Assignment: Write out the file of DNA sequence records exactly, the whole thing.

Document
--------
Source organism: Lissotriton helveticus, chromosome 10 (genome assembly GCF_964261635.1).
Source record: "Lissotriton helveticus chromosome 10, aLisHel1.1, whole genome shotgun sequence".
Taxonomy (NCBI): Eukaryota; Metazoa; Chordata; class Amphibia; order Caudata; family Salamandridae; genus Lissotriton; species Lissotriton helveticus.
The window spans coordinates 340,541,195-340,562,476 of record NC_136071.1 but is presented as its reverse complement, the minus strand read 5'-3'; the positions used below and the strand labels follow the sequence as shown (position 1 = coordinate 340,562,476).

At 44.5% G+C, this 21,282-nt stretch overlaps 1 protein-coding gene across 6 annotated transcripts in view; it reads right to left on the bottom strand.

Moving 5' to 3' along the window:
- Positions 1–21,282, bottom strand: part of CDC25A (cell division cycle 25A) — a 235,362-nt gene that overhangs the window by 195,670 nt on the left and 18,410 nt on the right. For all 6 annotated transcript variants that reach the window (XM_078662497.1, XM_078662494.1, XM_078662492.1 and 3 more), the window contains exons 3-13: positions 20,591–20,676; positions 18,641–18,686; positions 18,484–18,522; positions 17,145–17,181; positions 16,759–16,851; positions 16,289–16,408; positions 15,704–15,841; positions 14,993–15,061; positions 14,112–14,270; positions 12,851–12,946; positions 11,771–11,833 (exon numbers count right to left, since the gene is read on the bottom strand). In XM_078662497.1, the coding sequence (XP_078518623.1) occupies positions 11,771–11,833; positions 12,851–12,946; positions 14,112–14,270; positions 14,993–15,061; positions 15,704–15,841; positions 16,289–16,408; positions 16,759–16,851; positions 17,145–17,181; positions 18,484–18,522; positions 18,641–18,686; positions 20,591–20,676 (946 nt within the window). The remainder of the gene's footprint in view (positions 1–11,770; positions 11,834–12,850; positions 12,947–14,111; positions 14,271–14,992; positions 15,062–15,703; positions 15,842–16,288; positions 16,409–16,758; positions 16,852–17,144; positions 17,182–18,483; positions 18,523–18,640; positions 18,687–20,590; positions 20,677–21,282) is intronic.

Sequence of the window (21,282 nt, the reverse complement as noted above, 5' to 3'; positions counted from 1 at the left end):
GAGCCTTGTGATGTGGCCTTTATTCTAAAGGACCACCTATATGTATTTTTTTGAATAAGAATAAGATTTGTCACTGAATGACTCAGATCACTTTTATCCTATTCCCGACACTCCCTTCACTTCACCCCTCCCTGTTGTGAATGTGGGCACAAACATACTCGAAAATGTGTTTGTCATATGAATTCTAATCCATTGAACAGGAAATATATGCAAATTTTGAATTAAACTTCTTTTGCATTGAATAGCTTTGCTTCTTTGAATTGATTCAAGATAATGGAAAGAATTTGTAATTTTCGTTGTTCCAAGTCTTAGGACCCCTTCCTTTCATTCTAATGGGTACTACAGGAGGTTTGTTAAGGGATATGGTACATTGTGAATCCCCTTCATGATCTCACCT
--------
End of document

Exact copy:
Source organism: Lissotriton helveticus, chromosome 10 (genome assembly GCF_964261635.1).
Source record: "Lissotriton helveticus chromosome 10, aLisHel1.1, whole genome shotgun sequence".
Taxonomy (NCBI): Eukaryota; Metazoa; Chordata; class Amphibia; order Caudata; family Salamandridae; genus Lissotriton; species Lissotriton helveticus.
The window spans coordinates 340,541,195-340,562,476 of record NC_136071.1 but is presented as its reverse complement, the minus strand read 5'-3'; the positions used below and the strand labels follow the sequence as shown (position 1 = coordinate 340,562,476).

At 44.5% G+C, this 21,282-nt stretch overlaps 1 protein-coding gene across 6 annotated transcripts in view; it reads right to left on the bottom strand.

Moving 5' to 3' along the window:
- Positions 1–21,282, bottom strand: part of CDC25A (cell division cycle 25A) — a 235,362-nt gene that overhangs the window by 195,670 nt on the left and 18,410 nt on the right. For all 6 annotated transcript variants that reach the window (XM_078662497.1, XM_078662494.1, XM_078662492.1 and 3 more), the window contains exons 3-13: positions 20,591–20,676; positions 18,641–18,686; positions 18,484–18,522; positions 17,145–17,181; positions 16,759–16,851; positions 16,289–16,408; positions 15,704–15,841; positions 14,993–15,061; positions 14,112–14,270; positions 12,851–12,946; positions 11,771–11,833 (exon numbers count right to left, since the gene is read on the bottom strand). In XM_078662497.1, the coding sequence (XP_078518623.1) occupies positions 11,771–11,833; positions 12,851–12,946; positions 14,112–14,270; positions 14,993–15,061; positions 15,704–15,841; positions 16,289–16,408; positions 16,759–16,851; positions 17,145–17,181; positions 18,484–18,522; positions 18,641–18,686; positions 20,591–20,676 (946 nt within the window). The remainder of the gene's footprint in view (positions 1–11,770; positions 11,834–12,850; positions 12,947–14,111; positions 14,271–14,992; positions 15,062–15,703; positions 15,842–16,288; positions 16,409–16,758; positions 16,852–17,144; positions 17,182–18,483; positions 18,523–18,640; positions 18,687–20,590; positions 20,677–21,282) is intronic.

Sequence of the window (21,282 nt, the reverse complement as noted above, 5' to 3'; positions counted from 1 at the left end):
GAGCCTTGTGATGTGGCCTTTATTCTAAAGGACCACCTATATGTATTTTTTTGAATAAGAATAAGATTTGTCACTGAATGACTCAGATCACTTTTATCCTATTCCCGACACTCCCTTCACTTCACCCCTCCCTGTTGTGAATGTGGGCACAAACATACTCGAAAATGTGTTTGTCATATGAATTCTAATCCATTGAACAGGAAATATATGCAAATTTTGAATTAAACTTCTTTTGCATTGAATAGCTTTGCTTCTTTGAATTGATTCAAGATAATGGAAAGAATTTGTAATTTTCGTTGTTCCAAGTCTTAGGACCCCTTCCTTTCATTCTAATGGGTACTACAGGAGGTTTGTTAAGGGATATGGTACATTGTGAATCCCCTTCATGATCTCACCT